If ratified, the agreement will put an end to "Buy American" policies and other initiatives to keep good jobs in the United States. U.S. workers already have seen far too many good jobs go offshore, from millions of manufacturing jobs to at least 500,000 call center jobs that have been sent overseas from 2006 to 2010.

At stake are policies that will likely impact agriculture, the environment, health care, consumer safety, banking regulations and Internet freedom.

Currently, the TPP stands to be the largest free trade agreement in the history of the United States. It now includes Chile, Peru, Australia, New Zealand, Malaysia, Brunei, Vietnam and Singapore, but Canada, Mexico and Japan also want to join.

Say no to backroom deals for the 1 percent by signing a Citizens Trade Committee's petition for the public release of all TPP proposals. "Americans deserve the right to know what U.S. trade negotiators are proposing in our name," the petition says. The signatures will be presented to U.S. Trade Representative Ron Kirk and other trade negotiators this week in Dallas.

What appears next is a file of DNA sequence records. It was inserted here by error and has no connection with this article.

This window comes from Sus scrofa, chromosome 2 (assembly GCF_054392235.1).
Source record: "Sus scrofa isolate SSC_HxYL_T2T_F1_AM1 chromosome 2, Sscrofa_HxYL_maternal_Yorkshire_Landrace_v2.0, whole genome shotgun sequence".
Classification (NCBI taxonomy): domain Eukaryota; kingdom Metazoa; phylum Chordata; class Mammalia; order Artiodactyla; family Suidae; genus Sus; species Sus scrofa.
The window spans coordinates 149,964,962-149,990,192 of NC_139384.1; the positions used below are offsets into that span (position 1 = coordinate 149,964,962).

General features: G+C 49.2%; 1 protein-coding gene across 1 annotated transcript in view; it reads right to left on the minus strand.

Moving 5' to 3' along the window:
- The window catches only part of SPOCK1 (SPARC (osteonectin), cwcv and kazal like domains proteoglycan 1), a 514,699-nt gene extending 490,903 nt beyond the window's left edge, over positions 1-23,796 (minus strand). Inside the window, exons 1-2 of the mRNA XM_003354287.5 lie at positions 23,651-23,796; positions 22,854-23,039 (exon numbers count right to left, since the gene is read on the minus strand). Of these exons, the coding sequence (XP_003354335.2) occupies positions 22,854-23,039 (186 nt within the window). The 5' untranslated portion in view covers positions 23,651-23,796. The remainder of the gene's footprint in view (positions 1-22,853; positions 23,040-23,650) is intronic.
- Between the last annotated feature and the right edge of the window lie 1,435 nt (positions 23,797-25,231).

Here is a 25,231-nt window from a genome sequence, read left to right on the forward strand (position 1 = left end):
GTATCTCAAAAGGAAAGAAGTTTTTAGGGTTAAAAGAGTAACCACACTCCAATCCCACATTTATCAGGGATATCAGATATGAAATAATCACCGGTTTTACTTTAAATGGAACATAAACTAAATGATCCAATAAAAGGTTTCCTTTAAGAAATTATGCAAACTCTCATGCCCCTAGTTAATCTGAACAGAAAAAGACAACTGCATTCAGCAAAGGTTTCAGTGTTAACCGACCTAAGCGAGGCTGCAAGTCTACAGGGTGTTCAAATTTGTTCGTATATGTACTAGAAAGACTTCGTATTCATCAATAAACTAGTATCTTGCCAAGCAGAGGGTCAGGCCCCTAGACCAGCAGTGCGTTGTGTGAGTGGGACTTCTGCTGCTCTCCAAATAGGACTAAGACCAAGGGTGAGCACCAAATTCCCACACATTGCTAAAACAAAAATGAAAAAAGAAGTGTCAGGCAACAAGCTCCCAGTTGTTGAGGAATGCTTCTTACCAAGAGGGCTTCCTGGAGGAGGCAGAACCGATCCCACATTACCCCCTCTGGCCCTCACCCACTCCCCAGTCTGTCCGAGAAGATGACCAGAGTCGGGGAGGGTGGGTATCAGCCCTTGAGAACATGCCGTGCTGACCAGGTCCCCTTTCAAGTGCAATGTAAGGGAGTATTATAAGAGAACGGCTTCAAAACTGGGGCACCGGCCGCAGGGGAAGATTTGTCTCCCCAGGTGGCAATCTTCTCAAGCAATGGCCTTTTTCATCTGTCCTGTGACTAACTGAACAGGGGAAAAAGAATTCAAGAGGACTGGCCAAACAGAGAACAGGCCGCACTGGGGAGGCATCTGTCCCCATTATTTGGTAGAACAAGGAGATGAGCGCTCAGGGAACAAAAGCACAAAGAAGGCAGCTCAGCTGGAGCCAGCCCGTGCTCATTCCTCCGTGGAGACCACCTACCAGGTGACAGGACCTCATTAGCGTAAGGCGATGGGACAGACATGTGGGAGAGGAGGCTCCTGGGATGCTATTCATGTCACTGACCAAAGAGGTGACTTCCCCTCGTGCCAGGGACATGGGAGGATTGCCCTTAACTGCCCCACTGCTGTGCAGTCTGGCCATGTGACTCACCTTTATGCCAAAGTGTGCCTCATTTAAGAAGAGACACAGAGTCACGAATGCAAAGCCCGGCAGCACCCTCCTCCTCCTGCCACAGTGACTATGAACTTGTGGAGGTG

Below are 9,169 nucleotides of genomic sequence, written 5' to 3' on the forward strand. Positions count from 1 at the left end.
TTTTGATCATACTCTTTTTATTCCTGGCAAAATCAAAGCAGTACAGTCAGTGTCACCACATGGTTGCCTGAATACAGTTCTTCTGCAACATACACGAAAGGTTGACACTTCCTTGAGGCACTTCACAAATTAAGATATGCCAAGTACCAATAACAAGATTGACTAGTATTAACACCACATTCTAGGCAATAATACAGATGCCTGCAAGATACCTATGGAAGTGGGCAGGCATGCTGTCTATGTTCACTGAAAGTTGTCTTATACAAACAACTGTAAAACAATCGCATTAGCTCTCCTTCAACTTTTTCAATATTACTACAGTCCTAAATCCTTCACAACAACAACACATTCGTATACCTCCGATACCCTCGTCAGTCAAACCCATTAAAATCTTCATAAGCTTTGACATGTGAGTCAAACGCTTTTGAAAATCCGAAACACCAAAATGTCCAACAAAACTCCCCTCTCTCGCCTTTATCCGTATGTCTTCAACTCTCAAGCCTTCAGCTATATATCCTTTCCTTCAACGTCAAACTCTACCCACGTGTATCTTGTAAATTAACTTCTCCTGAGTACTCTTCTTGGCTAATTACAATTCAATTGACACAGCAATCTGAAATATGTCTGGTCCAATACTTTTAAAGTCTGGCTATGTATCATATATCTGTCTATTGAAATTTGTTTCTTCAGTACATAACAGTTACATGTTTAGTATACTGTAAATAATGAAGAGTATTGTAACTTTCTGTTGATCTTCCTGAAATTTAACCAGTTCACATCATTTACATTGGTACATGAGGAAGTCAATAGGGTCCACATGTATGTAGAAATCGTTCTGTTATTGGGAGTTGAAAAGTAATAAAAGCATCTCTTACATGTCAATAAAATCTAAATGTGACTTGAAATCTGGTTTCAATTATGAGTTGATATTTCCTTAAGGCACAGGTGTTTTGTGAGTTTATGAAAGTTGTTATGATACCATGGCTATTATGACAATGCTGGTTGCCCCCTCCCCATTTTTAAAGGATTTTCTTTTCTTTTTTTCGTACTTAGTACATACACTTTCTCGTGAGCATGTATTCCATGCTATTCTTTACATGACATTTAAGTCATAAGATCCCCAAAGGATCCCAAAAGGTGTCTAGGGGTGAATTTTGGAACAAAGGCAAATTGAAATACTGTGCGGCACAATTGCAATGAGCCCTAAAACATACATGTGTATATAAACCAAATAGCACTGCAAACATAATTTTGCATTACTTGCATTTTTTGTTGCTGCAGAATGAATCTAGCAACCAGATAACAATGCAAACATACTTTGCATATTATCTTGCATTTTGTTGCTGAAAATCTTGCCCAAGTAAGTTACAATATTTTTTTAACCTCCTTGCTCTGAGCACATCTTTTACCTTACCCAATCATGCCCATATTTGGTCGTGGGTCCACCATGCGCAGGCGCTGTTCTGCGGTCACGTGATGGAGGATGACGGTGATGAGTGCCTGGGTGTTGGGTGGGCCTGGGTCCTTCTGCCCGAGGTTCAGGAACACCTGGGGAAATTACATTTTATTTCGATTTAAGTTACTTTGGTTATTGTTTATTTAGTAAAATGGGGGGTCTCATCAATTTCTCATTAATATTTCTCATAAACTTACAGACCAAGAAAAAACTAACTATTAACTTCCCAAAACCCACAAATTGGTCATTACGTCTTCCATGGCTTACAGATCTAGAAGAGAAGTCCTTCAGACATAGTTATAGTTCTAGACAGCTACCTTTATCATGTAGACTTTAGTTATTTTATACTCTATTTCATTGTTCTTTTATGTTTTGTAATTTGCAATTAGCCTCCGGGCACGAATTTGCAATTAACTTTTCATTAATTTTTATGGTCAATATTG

Real Bargaining Rights Produce Big Gains for ver.di Members at T-Mobile

 

 

CWA at T-Mobile

CWAers in Miami show their solidarity with their German colleagues in ver.di.

 

 

 

In a big victory for Deutsche Telekom and T-Mobile workers, ver.di the union representing more than 2 million workers announced a tentative agreement with DT that provides for a 6.5 percent pay increase over two years for 50,000 workers in Germany. Negotiations are continuing for workers at DT's T-Systems unit.